That there is indeed more to the world than scientism would allow is evident from what has been said already. But it is evident too even from the deliverances of science itself. Consider this passage from Bertrand Russell (yet another secularist thinker, entirely unmotivated by sympathy for religion):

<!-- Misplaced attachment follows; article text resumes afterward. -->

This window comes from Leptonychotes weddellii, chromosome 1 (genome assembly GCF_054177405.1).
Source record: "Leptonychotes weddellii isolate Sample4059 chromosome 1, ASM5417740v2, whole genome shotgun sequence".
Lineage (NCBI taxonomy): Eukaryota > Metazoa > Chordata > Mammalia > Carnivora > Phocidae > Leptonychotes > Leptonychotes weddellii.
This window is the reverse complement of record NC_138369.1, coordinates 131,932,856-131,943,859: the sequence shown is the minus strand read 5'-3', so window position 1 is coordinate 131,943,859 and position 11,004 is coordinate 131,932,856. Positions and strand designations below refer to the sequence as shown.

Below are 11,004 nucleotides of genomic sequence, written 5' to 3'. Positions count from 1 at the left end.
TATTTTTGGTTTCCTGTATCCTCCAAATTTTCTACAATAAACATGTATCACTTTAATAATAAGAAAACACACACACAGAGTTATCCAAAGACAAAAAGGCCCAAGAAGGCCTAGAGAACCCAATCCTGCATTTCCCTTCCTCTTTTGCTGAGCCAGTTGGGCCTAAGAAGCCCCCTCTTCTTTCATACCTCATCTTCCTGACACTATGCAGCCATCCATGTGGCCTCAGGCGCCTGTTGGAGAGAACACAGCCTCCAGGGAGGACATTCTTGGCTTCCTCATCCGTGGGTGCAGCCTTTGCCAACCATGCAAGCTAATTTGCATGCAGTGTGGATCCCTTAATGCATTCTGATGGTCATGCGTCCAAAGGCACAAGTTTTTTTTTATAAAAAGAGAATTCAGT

It is not always realised how exceedingly abstract is the information that theoretical physics has to give. It lays down certain fundamental equations which enable it to deal with the logical structure of events, while leaving it completely unknown what is the intrinsic character of the events that have the structure. We only know the intrinsic character of events when they happen to us. Nothing whatever in theoretical physics enables us to say anything about the intrinsic character of events elsewhere. They may be just like the events that happen to us, or they may be totally different in strictly unimaginable ways. All that physics gives us is certain equations giving abstract properties of their changes. But as to what it is that changes, and what it changes from and to—as to this, physics is silent. (My Philosophical Development, p. 13)